Saturday, December 8, 2007
Pray that God will free slaves today and that He'll use us to do it.
Sunday, November 25, 2007
- Raise public awareness of the genocide in Sudan
- Honor Sudanese refugees in Charlotte
- Encourage China to persuade Sudan to accept an effective security force on the ground to protect Sudanese civilians and to participate, in good faith, in the peace process
Although the scope of the rally goes beyond human trafficking, this is definitely the kind of event I want to be part of.
Tuesday, November 20, 2007
I find that being reminded of the basic facts over and over again helps me to keep human trafficking on the front burner of my mind, and being told about abolitionist organizations gives me hope as I see our numbers increase. Little by little, I can see the anti-slavery movement reaching critical mass, turning up the heat on the bad guys and finding ways to shelter and restore those who are rescued.
Thursday, November 15, 2007
The American Civil Liberties Union is petitioning the Inter-American Commission on Human Rights on behalf of six domestic workers, asking that the United States be held responsible "for its neglect and failure to protect domestic workers employed by diplomats from human rights abuses and to ensure that these workers can seek meaningful redress for their rights."
The workers all describe things that are familiar to anyone who studies human trafficking—deception about pay and working conditions, confiscation of passports, workers forced to put in ridiculously long hours and forbidden to leave the house or talk with anyone. Beatings, verbal abuse and threats.
I've often thought poorly of the ACLU, but these workers seem to have a legitimate claim that the U.S. should have done more to protect them. Changing our laws and policies regarding diplomatic immunity would be a huge undertaking, I'm sure. But why should foreign diplomats be free to enslave people while living in this country? I encourage you to read the stories of these workers.
Wednesday, November 14, 2007
Several of our group members were able to attend a meeting Tuesday evening of the World Affairs Council of Charlotte, where we heard from Aaron Cohen, a pioneer in fighting human trafficking. Special Agent John Price of the FBI also spoke. I’m not sure how many people attended the meeting, but there were quite a few, and that was encouraging. One thing that stood out was the statement that additional shelter space for rescued victims is needed right now in Charlotte.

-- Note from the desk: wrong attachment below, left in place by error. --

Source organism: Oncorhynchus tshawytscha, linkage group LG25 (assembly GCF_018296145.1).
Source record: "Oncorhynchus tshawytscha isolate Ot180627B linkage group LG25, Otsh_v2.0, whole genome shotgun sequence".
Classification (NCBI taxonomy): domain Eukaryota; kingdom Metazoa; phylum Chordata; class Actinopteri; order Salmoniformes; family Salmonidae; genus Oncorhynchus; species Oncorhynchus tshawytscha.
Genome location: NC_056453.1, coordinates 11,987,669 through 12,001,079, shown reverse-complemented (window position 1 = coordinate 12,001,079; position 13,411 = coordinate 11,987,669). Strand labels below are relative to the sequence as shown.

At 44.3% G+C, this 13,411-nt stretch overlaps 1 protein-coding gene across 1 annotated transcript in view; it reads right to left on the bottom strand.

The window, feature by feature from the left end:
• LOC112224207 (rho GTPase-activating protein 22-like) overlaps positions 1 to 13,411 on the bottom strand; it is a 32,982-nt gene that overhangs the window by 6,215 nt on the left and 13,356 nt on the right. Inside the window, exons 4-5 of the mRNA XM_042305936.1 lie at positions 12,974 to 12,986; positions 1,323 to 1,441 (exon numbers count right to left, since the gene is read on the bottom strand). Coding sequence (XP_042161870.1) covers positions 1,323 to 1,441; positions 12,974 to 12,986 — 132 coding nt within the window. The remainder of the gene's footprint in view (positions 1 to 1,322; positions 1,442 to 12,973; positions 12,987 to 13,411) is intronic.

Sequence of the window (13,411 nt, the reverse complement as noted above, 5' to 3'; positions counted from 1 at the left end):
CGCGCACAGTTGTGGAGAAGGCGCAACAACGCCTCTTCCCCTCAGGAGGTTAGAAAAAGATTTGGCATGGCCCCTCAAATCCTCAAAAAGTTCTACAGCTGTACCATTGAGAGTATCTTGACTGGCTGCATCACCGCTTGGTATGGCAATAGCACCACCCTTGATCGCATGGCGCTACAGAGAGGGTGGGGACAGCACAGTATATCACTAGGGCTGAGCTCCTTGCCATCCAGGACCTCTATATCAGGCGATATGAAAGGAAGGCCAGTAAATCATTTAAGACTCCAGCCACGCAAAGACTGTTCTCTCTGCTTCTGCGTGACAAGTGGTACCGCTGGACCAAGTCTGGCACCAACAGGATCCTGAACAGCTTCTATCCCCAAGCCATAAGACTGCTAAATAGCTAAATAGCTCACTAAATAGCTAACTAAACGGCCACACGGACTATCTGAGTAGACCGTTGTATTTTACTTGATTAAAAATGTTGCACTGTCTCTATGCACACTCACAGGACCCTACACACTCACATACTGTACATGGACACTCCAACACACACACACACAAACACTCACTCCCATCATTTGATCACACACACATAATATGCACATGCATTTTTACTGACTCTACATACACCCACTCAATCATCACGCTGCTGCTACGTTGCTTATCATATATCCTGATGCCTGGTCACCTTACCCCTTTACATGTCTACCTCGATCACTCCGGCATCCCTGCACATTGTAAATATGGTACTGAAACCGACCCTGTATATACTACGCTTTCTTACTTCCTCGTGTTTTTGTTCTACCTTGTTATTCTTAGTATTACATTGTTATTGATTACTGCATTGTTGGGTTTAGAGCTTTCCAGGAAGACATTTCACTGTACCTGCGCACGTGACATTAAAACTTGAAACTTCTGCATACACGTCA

Then today, two of us were able to go to a training event at The Salvation Army. I was able to attend only the last couple of hours of the day-long event, but my friend Elizabeth attended the whole thing, along with about 30 others. The attendees represented some of the law enforcement and social service agencies that are most actively involved in fighting human trafficking in our region. They really know their stuff, and they’re exactly the kind of people our group has wanted to connect with so we can determine how we may be able to make a real difference locally.
Much of the information that I heard was geared toward social service providers who might need to screen people to determine if they are trafficking victims and then help them through the maze of governmental procedures, while trying to ensure their safety and healing from such deep scars.
It was a bit daunting, but I came away realizing that this is where we’ll see just how committed I really am. Do I just want to rant about the problem on a blog and hold meetings where we brainstorm about things we might do someday? Or do I continue to follow God step-by-step, listening to His voice and obeying Him even if it gets hard?